Boris Karloff’s Guacamole Recipe


The great Boris Karloff was born in England, found fame as Frankenstein’s monster (and also played Frankenstein, thank you, readers, for the correction) in Hollywood, and finished his career in Mexico (awesome example at the end of this post). Somewhere along the way he developed a strong affinity for Mexican food, as the article above, found on BadassDigest, explains, along with telling its readers that guac is an “avocado-based sauce”. His recipe for guacamole has an English twist, with a dash of sherry thrown in along with more common ingredients:

2 avocados

1 medium tomato, finely chopped

1 small onion, minced

1 tbsp. chopped canned green chiles

1 tbsp. lemon juice

1 tsp sherry

Dash cayenne (optional)

Salt, pepper

Peel and mash avocados. Add onion, tomato and chiles, then stir in lemon juice, sherry and seasonings to taste, blending well. Serve as a dip for tortilla pieces or corn chips or as a spread. Makes 10 to 12 appetizer servings.

Karloff’s final films, a quartet of Mexican horror films were: The Snake People, The Incredible Invasion, The Fear Chamber, and House of Evil. All were produced by Luis Vergara. You can watch the full version of House of Evil below!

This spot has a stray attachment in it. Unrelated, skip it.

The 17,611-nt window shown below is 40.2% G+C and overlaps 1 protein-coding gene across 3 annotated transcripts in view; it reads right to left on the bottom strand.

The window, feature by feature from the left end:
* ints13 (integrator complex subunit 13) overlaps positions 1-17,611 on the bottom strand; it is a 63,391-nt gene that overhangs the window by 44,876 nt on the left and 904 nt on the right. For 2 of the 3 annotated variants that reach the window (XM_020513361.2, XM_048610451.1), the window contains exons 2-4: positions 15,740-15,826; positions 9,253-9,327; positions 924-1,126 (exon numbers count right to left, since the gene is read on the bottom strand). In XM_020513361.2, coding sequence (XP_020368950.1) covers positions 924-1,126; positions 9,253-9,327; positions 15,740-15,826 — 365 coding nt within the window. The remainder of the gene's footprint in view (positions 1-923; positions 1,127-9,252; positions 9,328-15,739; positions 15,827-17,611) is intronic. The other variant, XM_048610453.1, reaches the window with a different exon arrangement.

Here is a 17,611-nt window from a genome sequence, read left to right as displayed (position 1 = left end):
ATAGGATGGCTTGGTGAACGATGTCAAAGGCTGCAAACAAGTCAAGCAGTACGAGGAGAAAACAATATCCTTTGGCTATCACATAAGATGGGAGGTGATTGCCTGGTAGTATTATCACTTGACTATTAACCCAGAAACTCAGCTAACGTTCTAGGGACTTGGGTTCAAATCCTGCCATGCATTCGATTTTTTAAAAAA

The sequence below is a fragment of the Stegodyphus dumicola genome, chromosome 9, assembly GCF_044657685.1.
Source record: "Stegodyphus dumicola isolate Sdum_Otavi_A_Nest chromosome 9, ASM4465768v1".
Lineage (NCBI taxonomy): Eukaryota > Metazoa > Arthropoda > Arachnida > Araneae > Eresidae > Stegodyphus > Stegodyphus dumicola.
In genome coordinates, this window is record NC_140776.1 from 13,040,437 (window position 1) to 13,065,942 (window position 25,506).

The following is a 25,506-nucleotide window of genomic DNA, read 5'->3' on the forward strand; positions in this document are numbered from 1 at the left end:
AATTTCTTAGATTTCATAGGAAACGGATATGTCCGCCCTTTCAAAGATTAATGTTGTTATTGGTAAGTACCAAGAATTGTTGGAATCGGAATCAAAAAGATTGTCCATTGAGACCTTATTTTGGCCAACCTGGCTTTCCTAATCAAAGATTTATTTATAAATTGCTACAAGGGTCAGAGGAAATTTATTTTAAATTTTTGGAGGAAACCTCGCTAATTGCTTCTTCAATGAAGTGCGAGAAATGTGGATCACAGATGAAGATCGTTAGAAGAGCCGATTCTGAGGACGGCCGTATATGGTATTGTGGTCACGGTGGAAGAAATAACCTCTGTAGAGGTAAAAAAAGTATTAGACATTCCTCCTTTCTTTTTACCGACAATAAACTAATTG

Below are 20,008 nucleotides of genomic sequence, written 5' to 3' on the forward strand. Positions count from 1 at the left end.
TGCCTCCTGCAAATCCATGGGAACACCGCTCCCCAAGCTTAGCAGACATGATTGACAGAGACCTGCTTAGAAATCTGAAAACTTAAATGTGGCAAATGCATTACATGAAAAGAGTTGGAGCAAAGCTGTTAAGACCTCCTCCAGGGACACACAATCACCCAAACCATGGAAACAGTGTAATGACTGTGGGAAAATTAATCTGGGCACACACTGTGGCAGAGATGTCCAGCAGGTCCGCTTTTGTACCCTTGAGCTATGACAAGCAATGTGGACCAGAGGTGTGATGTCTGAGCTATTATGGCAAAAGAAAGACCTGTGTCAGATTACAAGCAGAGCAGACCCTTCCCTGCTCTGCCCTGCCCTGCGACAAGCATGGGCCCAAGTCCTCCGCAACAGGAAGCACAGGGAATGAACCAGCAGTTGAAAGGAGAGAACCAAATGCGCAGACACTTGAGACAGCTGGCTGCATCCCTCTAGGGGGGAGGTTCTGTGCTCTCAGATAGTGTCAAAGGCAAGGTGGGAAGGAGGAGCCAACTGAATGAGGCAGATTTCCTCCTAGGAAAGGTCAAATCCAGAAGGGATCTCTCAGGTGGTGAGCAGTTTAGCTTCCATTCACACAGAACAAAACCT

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Comments (10) to “Boris Karloff’s Guacamole Recipe”

  1. Karloff never played Frankenstein. That was Colin Clive.

  2. ^ YES! Thank you, Drew!

  3. Even the tiniest bit of research would show you that while most of his portrayals were of the monster, Karloff did indeed play Frankenstein in the 1958 version.

  4. Wrong again – Karloff played the monster three times – in Frankenstein (1931), Bride of Frankenstein (1935), and Son of Frankenstein (1939).

  5. PATRICK: Maybe so, but he didn’t find fame as Frankenstein. He found fame as the monster.

  6. We have corrected the post. Thank you, readers.

  7. if you like food & movie connections, check it out…

  8. He had so many great roles — like the amnesiac opera singer in “Charlie Chan at the Opera” — but I think what made him most beloved was his narration of “How the Grinch Stole Christmas”.

  9. His last 4 films were mainly filmed and financed in Mexico but he did all his scenes in Los Angeles

  10. Curiously, Vincent Price was an avid cook as well and published several cookbooks through the 1960s with his wife, including a number of Mexican recipes.